Taiwan is going to apply for readmission to the UN for the umpteenth time. The Republic of China - Taiwan's official name - left in a huff after the UN admitted the People's Republic of China several decades ago. The only way Taiwan can get in is if the PRC votes for their admission, as the PRC is on the Security Council and has a veto. In other words, the ROC will rejoin the UN only if the PRC lets them. At least for the moment, this is unlikely.

The two bids illustrate much about their respective nations. The Swiss have said they will campaign to abolish the Security Council's veto powers. The Security Council must approve Switzerland's application. One of the main reasons the Swiss want to join the UN is so Geneva can retain its role as a HQ for various UN agencies, under threat from Bonn.

Bonn is no longer capital of West Germany and has a lot of empty office space the German government would like to fill with international agencies, now that the united Germany has its capital in Berlin.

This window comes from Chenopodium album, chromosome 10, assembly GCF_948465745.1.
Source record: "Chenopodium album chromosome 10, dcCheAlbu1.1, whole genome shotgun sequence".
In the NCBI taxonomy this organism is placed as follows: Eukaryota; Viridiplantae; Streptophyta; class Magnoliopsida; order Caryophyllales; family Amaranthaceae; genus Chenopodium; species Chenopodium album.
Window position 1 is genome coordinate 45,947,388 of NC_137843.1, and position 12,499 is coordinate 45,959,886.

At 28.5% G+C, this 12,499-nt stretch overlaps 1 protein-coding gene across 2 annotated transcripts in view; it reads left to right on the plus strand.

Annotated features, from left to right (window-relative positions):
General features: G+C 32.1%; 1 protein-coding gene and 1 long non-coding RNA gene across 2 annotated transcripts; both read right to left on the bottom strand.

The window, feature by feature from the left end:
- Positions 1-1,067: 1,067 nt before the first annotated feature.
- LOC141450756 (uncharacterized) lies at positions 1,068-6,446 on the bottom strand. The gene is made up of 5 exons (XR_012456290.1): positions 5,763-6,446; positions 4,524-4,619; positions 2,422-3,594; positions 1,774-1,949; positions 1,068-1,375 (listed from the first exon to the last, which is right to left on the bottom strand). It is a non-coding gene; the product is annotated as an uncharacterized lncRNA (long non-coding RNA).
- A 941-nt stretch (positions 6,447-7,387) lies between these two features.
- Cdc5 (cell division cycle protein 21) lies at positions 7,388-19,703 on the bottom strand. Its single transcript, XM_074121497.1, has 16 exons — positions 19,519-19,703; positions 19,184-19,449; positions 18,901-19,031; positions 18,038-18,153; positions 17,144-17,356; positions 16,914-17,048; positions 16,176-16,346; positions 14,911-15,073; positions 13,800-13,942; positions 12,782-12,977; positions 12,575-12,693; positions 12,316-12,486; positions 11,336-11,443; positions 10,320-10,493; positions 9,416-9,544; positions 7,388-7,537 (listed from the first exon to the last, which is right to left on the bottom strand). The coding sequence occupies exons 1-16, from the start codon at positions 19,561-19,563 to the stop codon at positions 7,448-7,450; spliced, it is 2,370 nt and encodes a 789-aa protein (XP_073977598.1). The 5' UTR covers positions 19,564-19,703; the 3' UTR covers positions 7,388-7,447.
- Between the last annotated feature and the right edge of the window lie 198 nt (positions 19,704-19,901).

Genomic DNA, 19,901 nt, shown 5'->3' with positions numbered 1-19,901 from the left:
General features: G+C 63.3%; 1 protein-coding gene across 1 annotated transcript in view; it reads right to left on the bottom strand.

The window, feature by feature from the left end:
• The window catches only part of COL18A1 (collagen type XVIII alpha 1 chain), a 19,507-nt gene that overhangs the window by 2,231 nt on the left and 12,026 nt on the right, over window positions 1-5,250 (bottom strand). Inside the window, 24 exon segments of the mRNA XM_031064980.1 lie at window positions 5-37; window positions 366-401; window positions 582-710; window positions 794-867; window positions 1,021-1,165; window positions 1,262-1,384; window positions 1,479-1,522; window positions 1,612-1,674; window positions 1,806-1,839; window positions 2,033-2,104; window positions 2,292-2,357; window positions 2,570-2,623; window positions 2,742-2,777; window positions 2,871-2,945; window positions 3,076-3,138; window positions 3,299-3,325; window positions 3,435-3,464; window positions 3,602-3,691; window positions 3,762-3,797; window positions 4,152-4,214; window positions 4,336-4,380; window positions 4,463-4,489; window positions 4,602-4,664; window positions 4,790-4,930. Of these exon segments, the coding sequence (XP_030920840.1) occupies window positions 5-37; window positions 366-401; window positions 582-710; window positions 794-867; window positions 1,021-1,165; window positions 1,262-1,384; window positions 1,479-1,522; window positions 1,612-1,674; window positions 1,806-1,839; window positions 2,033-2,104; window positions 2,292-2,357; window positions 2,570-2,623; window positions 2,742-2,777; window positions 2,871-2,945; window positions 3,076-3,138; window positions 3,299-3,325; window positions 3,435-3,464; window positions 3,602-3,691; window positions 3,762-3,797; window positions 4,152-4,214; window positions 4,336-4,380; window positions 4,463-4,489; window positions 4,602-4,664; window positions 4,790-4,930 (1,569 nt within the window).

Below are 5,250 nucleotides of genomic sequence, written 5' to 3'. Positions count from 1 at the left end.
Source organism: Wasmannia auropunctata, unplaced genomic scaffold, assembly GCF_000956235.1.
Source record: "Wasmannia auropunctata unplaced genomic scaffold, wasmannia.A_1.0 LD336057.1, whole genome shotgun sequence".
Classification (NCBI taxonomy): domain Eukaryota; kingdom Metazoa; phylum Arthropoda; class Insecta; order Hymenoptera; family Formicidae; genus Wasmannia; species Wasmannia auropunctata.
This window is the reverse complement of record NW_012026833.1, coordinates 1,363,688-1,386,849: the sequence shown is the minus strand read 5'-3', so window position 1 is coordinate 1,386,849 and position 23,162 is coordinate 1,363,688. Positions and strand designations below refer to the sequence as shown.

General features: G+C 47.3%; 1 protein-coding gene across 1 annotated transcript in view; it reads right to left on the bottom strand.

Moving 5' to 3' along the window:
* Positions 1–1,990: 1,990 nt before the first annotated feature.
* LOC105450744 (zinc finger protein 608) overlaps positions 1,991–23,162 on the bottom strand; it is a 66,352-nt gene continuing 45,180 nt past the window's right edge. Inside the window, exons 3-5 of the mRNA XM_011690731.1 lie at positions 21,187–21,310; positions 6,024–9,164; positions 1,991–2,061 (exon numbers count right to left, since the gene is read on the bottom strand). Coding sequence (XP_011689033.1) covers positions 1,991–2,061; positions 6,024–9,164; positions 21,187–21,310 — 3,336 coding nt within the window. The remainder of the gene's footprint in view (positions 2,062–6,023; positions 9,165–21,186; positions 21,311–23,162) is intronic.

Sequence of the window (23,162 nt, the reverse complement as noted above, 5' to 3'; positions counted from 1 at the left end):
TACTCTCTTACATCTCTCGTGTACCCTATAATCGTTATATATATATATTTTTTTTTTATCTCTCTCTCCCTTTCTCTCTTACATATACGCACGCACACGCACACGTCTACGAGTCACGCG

Switzerland's traditional neutral stance is increasingly hard to maintain surrounded by the European Union, as its military doctrine of self reliance and ability to mobilize almost the entire male population in times of threat, giving it an army that is bigger than Germany - over 300,000 men - when fully mobilised. Swiss men keep their rifles at home. What would happen if every Australian male citizen had a rifle at home, from Cabramatta to Canberra?

Switzerland is the original multicultural nation. Three main languages - German, French and Italian - are spoken in different parts of Switzerland, along with a Romance dialect, and yet civil war in Switzerland is unimaginable.

Taiwan is demonstrating yet again its almost infinite capacity for self-delusion under the guidance of President Chen Shui-bian's Democratic Progressive Party (DPP), with former President Lee Teng-hui as the eminence grise. Taiwan has recently joined the World Trade Organisation, with Beijing's approval.